Revisiting the work of late-nineteenth and early-twentieth-century philosophers, when the split between analytical and continental philosophy began, Thomas-Fogiel finds both traditions followed the same path—the road of reference—which ...
This article brings out certain philosophical difficulties in Lacan’s account of the mirror stage, the initial moment of the subject’s development. For Lacan, the “original organization of the forms of the ego” is “precipitated” in an infant’s self-recognition in a mirror image; this event is explicitly prior to any social interactions. A Hegelian objection to the Lacanian account argues that social interaction and recognition of others by infants are necessary prerequisites for infants’ capacity to recognize themselves in a mirror image. (...) Thus mutual recognition with another, rather than self-recognition in a mirror, is what makes possible subsequent ego-formation and self-consciousness. This intersubjective critique suggests that many of the psychoanalytic consequences that Lacan derives from the mirror stage (e.g., alienation, narcissism, and aggressivity) may need to be rethought. (shrink)
The central thesis of Foucault's Critical Ethics is that Foucault's account of power does not foreclose the possibility of ethics; on the contrary, it provides a framework within which ethics becomes possible. Tracing the evolution of Foucault's analysis of power from his early articulations of disciplinary power to his theorizations of biopower and governmentality, Richard A. Lynch shows how Foucault's ethical project emerged through two interwoven trajectories: analysis of classical practices of the care of the self, and engaged practice in (...) and reflection upon the limits of sexuality and the development of friendship in gay communities. These strands of experience and inquiry allowed Foucault to develop contrasting yet interwoven aspects of his ethics; they also underscored how ethic practice emerges within and from contexts of power relations. The gay community's response to AIDS and its parallels with the feminist ethics of care serve to illustrate the resources of a Foucauldian ethics—a fundamentally critical attitude, with substantive (but revisable) values and norms grounded in a practice of freedom. (shrink)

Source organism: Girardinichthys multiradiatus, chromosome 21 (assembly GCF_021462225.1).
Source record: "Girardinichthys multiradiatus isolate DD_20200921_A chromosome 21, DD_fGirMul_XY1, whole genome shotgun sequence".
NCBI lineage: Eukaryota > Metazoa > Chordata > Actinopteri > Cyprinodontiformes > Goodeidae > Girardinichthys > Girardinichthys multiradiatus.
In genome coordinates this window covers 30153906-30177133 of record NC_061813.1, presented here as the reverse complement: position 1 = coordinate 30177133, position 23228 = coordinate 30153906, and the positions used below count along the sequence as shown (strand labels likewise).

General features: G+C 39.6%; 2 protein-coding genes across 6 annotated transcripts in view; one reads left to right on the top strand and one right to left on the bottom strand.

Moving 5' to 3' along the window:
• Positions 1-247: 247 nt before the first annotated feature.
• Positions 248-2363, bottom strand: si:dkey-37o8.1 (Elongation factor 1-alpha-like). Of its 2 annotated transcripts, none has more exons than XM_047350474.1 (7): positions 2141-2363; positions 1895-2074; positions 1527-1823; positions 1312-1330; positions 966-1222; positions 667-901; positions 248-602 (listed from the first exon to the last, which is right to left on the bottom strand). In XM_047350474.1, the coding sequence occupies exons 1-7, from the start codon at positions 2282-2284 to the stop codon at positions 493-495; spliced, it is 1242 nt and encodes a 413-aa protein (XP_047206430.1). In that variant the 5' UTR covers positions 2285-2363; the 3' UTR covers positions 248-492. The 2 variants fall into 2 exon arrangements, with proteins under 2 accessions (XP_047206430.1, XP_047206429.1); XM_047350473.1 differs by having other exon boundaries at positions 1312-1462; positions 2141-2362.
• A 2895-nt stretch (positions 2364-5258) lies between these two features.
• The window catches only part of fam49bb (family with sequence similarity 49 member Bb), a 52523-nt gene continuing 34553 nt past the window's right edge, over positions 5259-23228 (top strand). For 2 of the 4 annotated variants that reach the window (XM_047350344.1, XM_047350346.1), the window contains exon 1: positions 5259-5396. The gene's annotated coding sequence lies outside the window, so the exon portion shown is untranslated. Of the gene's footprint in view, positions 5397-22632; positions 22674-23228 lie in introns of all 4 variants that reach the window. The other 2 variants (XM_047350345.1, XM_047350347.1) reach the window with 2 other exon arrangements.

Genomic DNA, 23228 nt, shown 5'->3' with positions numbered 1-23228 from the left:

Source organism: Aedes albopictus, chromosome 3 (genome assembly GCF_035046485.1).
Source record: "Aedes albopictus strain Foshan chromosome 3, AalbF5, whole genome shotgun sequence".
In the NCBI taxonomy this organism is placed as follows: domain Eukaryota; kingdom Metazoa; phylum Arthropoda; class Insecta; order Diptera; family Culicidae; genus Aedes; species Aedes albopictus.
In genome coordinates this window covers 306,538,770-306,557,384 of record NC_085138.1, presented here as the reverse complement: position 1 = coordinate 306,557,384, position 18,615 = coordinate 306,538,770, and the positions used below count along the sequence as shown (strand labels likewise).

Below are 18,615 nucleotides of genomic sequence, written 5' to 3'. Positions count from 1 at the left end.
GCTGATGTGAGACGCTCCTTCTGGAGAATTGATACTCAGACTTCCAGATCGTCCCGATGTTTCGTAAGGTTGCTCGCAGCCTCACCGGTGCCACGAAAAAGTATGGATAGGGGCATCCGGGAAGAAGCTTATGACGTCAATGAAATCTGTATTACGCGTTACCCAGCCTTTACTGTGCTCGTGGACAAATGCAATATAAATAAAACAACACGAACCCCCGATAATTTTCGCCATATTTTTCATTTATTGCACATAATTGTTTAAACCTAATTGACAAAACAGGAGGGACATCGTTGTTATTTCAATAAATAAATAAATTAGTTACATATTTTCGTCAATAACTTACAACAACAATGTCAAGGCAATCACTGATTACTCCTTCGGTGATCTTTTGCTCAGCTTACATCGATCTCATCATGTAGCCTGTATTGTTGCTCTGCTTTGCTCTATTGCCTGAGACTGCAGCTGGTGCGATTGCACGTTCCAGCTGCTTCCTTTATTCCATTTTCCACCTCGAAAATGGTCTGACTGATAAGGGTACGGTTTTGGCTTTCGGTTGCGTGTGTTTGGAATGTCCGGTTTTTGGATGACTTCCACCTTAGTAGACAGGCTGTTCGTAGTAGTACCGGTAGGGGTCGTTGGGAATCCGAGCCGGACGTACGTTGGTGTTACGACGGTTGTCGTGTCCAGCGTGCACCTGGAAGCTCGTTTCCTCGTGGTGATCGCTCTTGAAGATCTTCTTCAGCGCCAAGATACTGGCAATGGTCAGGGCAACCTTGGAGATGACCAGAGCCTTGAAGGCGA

The History of Sexuality, volume 1 (HS1): An Introduction may be the most widely read of Foucault's texts in English for many, to be sure, it is the first book by Foucault that one is likely to read. It is an indispensable text in Foucault's oeuvre –for a theoretically sophisticated understanding of the construction of sexuality and the exercise of power. This essay consists of two parts. The first part attempts to situate and assess HS1. Thus, HS1 constitutes a turning (...) point in Foucault's thought: it presents Foucault's mature articulation of disciplinary power while also opening up new analyses of biopower and bringing certain ethical problematics to the fore. As such, its reframing of sexuality has been profoundly inspirational for thinkers and activists alike. The much shorter second part briefly presents HS1's argument through analyses of each part and chapter. (shrink)